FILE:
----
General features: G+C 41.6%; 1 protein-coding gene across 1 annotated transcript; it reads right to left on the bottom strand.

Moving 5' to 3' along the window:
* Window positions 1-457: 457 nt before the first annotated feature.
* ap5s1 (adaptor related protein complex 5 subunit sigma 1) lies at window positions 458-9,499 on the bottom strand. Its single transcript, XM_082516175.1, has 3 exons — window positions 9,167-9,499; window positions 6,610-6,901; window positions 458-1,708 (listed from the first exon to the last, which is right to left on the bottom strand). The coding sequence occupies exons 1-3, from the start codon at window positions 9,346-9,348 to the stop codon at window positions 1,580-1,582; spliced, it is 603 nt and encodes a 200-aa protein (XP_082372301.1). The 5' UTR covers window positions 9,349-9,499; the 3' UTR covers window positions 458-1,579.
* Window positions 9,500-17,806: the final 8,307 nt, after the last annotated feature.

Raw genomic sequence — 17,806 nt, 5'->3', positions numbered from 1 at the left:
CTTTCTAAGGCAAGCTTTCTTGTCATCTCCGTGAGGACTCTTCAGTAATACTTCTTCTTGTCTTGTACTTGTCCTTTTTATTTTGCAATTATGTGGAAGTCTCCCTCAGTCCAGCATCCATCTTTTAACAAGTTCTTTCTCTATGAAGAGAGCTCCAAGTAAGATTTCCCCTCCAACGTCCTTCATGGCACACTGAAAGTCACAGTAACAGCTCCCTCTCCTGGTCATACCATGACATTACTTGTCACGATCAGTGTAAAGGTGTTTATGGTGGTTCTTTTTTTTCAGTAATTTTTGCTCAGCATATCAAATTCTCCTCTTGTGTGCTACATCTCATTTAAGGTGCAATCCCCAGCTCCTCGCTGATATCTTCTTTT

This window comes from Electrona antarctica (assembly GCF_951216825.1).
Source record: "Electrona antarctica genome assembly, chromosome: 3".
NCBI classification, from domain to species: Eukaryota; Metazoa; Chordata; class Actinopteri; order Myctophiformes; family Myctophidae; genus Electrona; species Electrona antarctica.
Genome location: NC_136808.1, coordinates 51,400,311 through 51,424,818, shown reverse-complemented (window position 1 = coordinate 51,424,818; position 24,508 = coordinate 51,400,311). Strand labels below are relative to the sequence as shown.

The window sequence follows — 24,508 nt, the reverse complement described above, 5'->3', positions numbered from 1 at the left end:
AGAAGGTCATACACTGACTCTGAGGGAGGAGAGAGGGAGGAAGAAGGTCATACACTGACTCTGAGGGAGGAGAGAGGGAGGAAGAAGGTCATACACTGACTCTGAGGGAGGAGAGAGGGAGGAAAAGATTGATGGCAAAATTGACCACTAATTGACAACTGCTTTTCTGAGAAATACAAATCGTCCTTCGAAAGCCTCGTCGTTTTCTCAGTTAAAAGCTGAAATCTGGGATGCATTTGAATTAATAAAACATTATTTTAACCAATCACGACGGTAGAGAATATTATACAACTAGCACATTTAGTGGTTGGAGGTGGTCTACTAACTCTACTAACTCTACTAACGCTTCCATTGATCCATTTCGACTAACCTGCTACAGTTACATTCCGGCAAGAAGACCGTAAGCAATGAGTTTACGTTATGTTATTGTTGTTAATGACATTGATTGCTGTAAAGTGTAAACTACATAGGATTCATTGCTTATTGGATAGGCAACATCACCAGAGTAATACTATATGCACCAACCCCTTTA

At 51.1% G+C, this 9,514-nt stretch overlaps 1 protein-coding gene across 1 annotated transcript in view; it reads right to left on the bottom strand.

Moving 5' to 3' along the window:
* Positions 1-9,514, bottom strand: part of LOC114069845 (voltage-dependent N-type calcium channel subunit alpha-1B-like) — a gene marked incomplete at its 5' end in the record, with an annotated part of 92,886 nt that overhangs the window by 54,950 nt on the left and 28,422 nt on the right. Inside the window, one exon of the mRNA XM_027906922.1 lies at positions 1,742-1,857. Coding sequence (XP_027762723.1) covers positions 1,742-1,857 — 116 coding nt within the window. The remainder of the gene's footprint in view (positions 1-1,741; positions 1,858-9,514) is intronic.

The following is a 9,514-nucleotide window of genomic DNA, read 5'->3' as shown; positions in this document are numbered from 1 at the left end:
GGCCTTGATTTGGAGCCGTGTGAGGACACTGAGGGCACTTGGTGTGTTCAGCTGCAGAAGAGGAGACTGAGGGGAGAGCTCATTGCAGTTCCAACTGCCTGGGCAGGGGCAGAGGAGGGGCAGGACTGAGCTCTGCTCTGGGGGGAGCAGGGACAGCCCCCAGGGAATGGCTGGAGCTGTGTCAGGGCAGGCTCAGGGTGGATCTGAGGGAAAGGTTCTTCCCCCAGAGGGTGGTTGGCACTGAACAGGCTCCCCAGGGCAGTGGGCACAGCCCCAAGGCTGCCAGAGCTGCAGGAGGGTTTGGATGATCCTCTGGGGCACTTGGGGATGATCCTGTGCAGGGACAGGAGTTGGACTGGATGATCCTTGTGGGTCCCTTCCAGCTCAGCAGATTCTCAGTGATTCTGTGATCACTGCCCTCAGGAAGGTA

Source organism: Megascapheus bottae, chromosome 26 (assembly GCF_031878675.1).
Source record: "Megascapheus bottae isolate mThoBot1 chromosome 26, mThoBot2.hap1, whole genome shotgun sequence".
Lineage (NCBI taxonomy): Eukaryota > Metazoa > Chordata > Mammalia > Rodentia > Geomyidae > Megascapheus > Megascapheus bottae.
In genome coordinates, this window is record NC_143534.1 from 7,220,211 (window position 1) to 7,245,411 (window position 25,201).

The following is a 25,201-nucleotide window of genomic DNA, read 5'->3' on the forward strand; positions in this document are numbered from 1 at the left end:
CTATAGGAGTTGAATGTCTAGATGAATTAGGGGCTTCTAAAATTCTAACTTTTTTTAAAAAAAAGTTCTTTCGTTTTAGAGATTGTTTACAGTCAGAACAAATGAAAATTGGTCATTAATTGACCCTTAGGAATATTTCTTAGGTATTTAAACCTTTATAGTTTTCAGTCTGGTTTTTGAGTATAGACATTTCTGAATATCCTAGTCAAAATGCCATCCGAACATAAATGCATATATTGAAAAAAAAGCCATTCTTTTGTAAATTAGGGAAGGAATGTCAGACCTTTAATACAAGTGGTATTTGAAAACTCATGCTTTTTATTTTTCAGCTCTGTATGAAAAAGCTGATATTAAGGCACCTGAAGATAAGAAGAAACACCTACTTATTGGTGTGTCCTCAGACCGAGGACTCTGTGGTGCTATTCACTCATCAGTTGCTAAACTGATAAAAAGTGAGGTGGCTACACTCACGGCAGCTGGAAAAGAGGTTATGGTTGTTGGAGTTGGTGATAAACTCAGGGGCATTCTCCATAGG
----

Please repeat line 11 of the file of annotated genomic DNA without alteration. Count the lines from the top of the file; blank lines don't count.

Genome location: NC_136808.1, coordinates 51,400,311 through 51,424,818, shown reverse-complemented (window position 1 = coordinate 51,424,818; position 24,508 = coordinate 51,400,311). Strand labels below are relative to the sequence as shown.